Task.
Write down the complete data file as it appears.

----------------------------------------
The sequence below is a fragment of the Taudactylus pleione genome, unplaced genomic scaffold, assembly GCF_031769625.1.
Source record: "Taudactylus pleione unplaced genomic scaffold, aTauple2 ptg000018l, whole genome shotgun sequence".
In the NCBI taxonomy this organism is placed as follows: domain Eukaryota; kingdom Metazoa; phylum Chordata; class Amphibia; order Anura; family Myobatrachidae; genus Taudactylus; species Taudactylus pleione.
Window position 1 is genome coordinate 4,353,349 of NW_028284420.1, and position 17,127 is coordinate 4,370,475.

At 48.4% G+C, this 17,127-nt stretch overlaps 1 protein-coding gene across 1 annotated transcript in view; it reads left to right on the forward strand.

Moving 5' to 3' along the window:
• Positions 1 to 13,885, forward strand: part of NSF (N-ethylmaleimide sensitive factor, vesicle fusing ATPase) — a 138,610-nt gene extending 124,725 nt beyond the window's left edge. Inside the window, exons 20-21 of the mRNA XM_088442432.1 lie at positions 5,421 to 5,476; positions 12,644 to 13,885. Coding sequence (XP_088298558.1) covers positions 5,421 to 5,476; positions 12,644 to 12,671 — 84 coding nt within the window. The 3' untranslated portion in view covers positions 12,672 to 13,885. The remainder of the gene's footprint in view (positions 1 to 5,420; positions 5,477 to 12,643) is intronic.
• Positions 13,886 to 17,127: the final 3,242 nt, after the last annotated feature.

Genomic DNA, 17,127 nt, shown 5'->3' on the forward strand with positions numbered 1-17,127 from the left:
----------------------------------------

The sequence below is a fragment of the Taudactylus pleione genome, unplaced genomic scaffold, assembly GCF_031769625.1.
Source record: "Taudactylus pleione unplaced genomic scaffold, aTauple2 ptg000018l, whole genome shotgun sequence".
In the NCBI taxonomy this organism is placed as follows: domain Eukaryota; kingdom Metazoa; phylum Chordata; class Amphibia; order Anura; family Myobatrachidae; genus Taudactylus; species Taudactylus pleione.
Window position 1 is genome coordinate 4,353,349 of NW_028284420.1, and position 17,127 is coordinate 4,370,475.

At 48.4% G+C, this 17,127-nt stretch overlaps 1 protein-coding gene across 1 annotated transcript in view; it reads left to right on the forward strand.

Moving 5' to 3' along the window:
• Positions 1 to 13,885, forward strand: part of NSF (N-ethylmaleimide sensitive factor, vesicle fusing ATPase) — a 138,610-nt gene extending 124,725 nt beyond the window's left edge. Inside the window, exons 20-21 of the mRNA XM_088442432.1 lie at positions 5,421 to 5,476; positions 12,644 to 13,885. Coding sequence (XP_088298558.1) covers positions 5,421 to 5,476; positions 12,644 to 12,671 — 84 coding nt within the window. The 3' untranslated portion in view covers positions 12,672 to 13,885. The remainder of the gene's footprint in view (positions 1 to 5,420; positions 5,477 to 12,643) is intronic.
• Positions 13,886 to 17,127: the final 3,242 nt, after the last annotated feature.

Genomic DNA, 17,127 nt, shown 5'->3' on the forward strand with positions numbered 1-17,127 from the left: